How AIM began

  • How AIM began


    I also wanted to help students connect emotionally with the language and found that moving from one theme to another – chunking vocabulary with little connection from one theme to the next – would not allow for the necessary scaffolding and repetition (‘pleasant repetition’), nor would it ensure the emotional engagement that I wanted. I believed a focus on stories would bring engagement to a higher level and even more than that, theatre pieces would both optimize language practice as well as emotional connection to characters. Working with theatre and creative drama is proven effective in first language and literacy programs and I believe it has an even more important benefit in a foreign language classroom, as students interact in role, thus reducing their anxiety – the affective filter. Integrating story and theatre with music and choreography tied everything together into a cohesive whole.  

    This ‘world of story’ that we were creating in the classroom also provided a wonderful opportunity for beginning language manipulation. I found that students could easily respond to questions and work with words at a much more sophisticated level  – right from the beginning – due to the in-depth familiarity with the play and the integration of songs. 

    Over the course of the first three years of development of what is now AIM, between 1993 and 1995, I produced a series of three ‘Fun French Plays’ books and accompanying language manipulation activities books.

    By 1996, I was happy with the progress of my students, but I felt that something was missing. Later that year, I read an article by James Asher – on ‘Total Physical Response’(TPR). I tried the basic strategies with a couple of classes – having them stand up, jump and move their bodies in response to a command. I could see the benefit of learning by ‘doing’ the language and was very excited about the possibilities. However, I quickly realized how I could design a kinesthetic approach that would provide a greater impact on language acquisition. With the ‘Gesture Approach’, I could do things that weren’t possible with TPR. For example, I wanted the whole class to benefit from the kinesthetic response at all times and decided that reducing it to a simple gesture would solve this! In addition, I wanted the kinesthetic benefit to be possible with all words –  with TPR, certain high-frequency words found in my PDL could not be given as a command to which the students respond physically. How does one kinesthetically respond to ‘peut’ (can) ‘doit’ (must) ‘aime’ (like) ‘pourquoi’ (why)  or ‘quand’ (when), for example…and these are just a few of many essential, high-frequency words that are taught in the first few AIM classes!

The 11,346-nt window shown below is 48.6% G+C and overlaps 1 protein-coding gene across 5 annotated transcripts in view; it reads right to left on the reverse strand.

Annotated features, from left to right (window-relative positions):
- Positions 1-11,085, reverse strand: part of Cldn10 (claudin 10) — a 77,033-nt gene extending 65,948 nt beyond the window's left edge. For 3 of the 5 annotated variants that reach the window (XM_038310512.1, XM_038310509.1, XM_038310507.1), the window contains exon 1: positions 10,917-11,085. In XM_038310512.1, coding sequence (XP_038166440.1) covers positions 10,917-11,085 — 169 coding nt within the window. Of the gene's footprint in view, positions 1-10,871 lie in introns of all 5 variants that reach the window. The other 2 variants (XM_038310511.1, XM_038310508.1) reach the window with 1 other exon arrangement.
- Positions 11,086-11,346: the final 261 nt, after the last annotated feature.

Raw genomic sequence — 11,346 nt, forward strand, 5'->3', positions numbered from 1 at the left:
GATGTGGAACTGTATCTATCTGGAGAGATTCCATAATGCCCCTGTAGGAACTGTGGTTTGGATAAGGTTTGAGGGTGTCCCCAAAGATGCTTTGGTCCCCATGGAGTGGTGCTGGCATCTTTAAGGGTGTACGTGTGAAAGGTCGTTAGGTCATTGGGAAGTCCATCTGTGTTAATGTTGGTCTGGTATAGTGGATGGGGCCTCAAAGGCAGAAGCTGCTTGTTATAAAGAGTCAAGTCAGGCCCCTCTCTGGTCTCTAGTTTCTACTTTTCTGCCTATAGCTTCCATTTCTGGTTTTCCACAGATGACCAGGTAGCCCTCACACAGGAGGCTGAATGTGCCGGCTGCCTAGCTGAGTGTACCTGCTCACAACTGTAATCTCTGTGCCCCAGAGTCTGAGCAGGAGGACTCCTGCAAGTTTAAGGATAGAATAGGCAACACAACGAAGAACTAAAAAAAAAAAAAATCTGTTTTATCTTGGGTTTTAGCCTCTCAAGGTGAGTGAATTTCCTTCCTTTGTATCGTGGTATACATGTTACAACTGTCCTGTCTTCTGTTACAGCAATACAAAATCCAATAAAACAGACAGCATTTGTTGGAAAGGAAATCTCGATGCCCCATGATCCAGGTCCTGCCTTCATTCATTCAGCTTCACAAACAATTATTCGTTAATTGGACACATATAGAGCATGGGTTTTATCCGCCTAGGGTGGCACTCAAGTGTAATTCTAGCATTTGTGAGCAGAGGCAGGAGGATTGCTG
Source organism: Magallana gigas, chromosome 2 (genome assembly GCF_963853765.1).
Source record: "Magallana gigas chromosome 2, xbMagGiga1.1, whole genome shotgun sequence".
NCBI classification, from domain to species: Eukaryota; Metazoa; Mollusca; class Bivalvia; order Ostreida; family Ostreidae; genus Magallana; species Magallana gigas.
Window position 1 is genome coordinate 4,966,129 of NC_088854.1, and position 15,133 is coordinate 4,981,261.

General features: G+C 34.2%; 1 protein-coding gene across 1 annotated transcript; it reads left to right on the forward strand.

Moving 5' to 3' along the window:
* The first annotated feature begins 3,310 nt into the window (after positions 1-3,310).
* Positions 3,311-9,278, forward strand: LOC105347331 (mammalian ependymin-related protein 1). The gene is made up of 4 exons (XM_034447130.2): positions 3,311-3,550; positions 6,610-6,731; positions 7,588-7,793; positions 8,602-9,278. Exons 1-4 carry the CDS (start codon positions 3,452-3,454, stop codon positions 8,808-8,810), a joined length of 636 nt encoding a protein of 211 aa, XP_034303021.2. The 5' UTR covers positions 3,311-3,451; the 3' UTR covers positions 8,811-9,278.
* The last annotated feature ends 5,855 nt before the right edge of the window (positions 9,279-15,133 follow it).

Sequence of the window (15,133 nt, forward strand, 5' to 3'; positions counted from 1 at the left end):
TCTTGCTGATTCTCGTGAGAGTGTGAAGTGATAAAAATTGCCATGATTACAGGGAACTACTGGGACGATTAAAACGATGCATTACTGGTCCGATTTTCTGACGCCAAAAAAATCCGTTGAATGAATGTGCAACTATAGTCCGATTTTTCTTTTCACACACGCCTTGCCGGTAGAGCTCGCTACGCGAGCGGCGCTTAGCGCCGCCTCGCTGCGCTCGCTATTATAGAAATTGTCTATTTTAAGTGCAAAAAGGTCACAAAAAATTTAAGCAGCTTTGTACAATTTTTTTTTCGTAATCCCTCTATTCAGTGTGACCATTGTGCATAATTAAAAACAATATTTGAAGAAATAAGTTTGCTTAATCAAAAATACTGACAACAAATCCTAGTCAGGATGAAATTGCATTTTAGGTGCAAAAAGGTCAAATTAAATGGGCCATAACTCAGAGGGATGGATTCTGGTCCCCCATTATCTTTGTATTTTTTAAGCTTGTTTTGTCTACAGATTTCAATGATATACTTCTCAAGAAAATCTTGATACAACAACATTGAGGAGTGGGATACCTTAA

I also believed that if students are simultaneously understanding, speaking and viewing the language, the impact on acquisition would be huge – and I was correct! In 1997, I wrote a book called the Gesture Approach that contained detailed descriptions of the gestures and hundreds of hand-drawn sketches. A couple of years later, I wrote the first overview of the methodology called Accelerating Fluency. 

    Throughout the development of AIM, I was very aware that I was NOT to be working with the written word with my primary students. I was told that that I must focus exclusively on oral language skill development up to age 8. Coming from an immersion background, I knew that developing written language skills in tandem with oral is of great benefit, especially for the visual learner – so, despite the requirement by my administration, I did focus on development of all FOUR language skills, no matter what the age of the student, right from the beginning. 

    As AIM developed, I was constantly amazed at what my students were producing! I kept hidden the three- to seven- page stories and dozens of written responses to total and partial questions and other language manipulation activities that my students (even at the primary level!) were completing. I eventually met with the head of the modern language department and showed her the samples of lengthy and engaging stories that my students – even the emergent writers – had written. She agreed that I should be allowed to include writing as part of my program – for all students.

    I continued to refine the methodology over the course of ten years – adding more plays and creating a sequence over the course of 300 hours of instruction in French.

    In 1999, I based my Master’s Thesis on a research study conducted across two classes – similar in every respect with the exception of the program delivered. One class of grade two students had been taught with AIM and the other with a typical thematic approach. The results demonstrated that AIM students are able to communicate at levels that are significantly higher than non-AIM students. Research by others that followed, with students taught exclusively by an AIM trained teacher, using AIM as intended, demonstrated the same significantly higher achievement levels of AIM students.

    Since 2004 the methodology is used by thousands of teachers all over the world, primarily in Canada, Australia, The Netherlands and the United States. Recent news from the Netherlands has shown that the first cohort of AIM students to write the National exams scored highest in the country! I am so pleased that teachers all over the world have found success with the Accelerative Integrated Methodology!

    Developing AIM has allowed me to meet wonderful, passionate dedicated teachers all over the world – I feel so fortunate!